Most of Africa’s Nutritionally Deprived Women and Children are Not Found in Poor HouseholdsCitation formats

Standard

Most of Africa’s Nutritionally Deprived Women and Children are Not Found in Poor Households. / Brown, Caitlin; Ravallion, Martin; van de Walle, Dominique.

In: Review of Economics and Statistics, Vol. 101, No. 4, 2019, p. 631-644.

Research output: Contribution to journalArticlepeer-review

Harvard

Brown, C, Ravallion, M & van de Walle, D 2019, 'Most of Africa’s Nutritionally Deprived Women and Children are Not Found in Poor Households', Review of Economics and Statistics, vol. 101, no. 4, pp. 631-644. https://doi.org/10.1162/rest_a_00800

APA

Brown, C., Ravallion, M., & van de Walle, D. (2019). Most of Africa’s Nutritionally Deprived Women and Children are Not Found in Poor Households. Review of Economics and Statistics, 101(4), 631-644. https://doi.org/10.1162/rest_a_00800

Vancouver

Author

Brown, Caitlin ; Ravallion, Martin ; van de Walle, Dominique. / Most of Africa’s Nutritionally Deprived Women and Children are Not Found in Poor Households. In: Review of Economics and Statistics. 2019 ; Vol. 101, No. 4. pp. 631-644.

Bibtex

@article{973a1293cefc42f0a56841a3a799022a,
title = "Most of Africa{\textquoteright}s Nutritionally Deprived Women and Children are Not Found in Poor Households",
abstract = "Policymakers often assume that targeting observably poor households suffices in reaching nutritionally deprived individuals. We question that assumption. Our comprehensive assessment for sub-Saharan Africa reveals that undernourished women and children are spread widely across the household wealth and consumption distributions. Roughly three-quarters of underweight women and undernourished children are not found in the poorest 20% of households, and around half are not found in the poorest 40%. Countries with higher undernutrition tend to have higher shares of undernourished individuals in nonpoor households. Intrahousehold inequality accounts in part for our results, but other factors appear to be important, including common health risks.",
author = "Caitlin Brown and Martin Ravallion and {van de Walle}, Dominique",
year = "2019",
doi = "10.1162/rest_a_00800",
language = "English",
volume = "101",
pages = "631--644",
journal = "Review of Economics and Statistics",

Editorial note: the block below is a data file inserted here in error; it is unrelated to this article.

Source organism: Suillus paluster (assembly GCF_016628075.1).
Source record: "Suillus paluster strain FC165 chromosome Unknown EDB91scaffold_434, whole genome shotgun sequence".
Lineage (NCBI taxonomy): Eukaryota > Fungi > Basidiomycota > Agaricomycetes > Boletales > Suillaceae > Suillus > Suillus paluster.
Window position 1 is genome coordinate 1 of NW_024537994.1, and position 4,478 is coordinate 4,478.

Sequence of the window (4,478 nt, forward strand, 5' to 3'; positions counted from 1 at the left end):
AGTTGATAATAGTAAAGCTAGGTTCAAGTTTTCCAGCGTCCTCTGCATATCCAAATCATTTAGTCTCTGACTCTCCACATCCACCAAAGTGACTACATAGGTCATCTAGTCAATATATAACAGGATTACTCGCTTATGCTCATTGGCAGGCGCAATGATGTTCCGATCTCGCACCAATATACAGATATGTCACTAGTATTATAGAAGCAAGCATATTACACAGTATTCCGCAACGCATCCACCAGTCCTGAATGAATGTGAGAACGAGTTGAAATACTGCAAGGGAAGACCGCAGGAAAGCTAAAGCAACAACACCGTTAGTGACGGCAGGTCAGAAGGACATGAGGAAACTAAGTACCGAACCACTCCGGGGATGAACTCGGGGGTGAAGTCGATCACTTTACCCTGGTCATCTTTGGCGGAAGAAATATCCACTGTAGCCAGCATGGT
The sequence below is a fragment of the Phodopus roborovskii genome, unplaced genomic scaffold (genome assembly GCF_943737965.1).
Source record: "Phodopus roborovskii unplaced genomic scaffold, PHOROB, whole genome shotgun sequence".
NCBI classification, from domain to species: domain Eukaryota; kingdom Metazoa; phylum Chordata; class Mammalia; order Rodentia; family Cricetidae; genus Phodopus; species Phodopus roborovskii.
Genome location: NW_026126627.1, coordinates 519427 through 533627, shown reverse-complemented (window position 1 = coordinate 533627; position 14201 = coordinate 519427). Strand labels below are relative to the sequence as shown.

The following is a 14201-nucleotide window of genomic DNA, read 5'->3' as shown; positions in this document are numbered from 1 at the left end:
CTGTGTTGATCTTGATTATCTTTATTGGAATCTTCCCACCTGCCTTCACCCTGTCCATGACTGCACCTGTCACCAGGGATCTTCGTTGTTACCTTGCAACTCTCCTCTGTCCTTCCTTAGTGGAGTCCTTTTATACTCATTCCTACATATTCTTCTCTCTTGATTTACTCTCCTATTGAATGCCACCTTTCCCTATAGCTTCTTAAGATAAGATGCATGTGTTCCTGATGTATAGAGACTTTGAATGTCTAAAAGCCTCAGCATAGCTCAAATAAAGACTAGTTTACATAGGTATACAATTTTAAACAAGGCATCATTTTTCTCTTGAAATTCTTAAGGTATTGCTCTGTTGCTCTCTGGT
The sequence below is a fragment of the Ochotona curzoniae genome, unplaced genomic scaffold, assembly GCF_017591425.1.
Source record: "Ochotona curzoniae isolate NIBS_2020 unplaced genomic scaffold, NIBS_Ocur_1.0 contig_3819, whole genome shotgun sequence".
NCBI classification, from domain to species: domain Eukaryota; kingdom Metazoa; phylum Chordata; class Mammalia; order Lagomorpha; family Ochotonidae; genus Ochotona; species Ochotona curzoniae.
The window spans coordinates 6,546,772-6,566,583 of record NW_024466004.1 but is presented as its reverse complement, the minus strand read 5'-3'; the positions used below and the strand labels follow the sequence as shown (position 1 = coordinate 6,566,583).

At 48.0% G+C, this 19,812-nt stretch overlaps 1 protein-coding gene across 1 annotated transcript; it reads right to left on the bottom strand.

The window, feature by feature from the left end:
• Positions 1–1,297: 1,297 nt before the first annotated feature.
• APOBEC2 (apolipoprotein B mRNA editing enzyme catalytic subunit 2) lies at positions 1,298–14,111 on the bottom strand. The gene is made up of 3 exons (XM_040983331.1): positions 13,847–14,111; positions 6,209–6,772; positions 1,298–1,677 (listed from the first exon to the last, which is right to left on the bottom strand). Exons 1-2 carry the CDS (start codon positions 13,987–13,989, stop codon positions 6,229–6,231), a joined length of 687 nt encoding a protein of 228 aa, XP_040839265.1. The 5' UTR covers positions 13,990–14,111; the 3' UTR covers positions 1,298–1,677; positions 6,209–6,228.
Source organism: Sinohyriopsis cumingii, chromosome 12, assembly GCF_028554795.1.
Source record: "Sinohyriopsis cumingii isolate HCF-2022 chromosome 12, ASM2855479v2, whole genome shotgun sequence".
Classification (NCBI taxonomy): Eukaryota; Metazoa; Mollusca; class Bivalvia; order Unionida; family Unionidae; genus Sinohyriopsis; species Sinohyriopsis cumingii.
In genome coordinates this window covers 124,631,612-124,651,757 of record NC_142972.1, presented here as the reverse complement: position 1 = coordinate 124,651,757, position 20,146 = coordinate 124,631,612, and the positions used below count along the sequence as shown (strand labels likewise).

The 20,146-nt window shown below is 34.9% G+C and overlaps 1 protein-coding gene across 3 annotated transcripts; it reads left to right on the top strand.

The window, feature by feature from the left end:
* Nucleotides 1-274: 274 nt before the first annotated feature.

issn = "0034-6535",
publisher = "MIT Press Journals",
number = "4",

}

RIS

TY - JOUR

T1 - Most of Africa’s Nutritionally Deprived Women and Children are Not Found in Poor Households

AU - Brown, Caitlin

AU - Ravallion, Martin

AU - van de Walle, Dominique

PY - 2019

Y1 - 2019

N2 - Policymakers often assume that targeting observably poor households suffices in reaching nutritionally deprived individuals. We question that assumption. Our comprehensive assessment for sub-Saharan Africa reveals that undernourished women and children are spread widely across the household wealth and consumption distributions. Roughly three-quarters of underweight women and undernourished children are not found in the poorest 20% of households, and around half are not found in the poorest 40%. Countries with higher undernutrition tend to have higher shares of undernourished individuals in nonpoor households. Intrahousehold inequality accounts in part for our results, but other factors appear to be important, including common health risks.

AB - Policymakers often assume that targeting observably poor households suffices in reaching nutritionally deprived individuals. We question that assumption. Our comprehensive assessment for sub-Saharan Africa reveals that undernourished women and children are spread widely across the household wealth and consumption distributions. Roughly three-quarters of underweight women and undernourished children are not found in the poorest 20% of households, and around half are not found in the poorest 40%. Countries with higher undernutrition tend to have higher shares of undernourished individuals in nonpoor households. Intrahousehold inequality accounts in part for our results, but other factors appear to be important, including common health risks.

U2 - 10.1162/rest_a_00800

DO - 10.1162/rest_a_00800

M3 - Article

VL - 101

SP - 631

EP - 644

JO - Review of Economics and Statistics

JF - Review of Economics and Statistics

SN - 0034-6535

IS - 4

ER -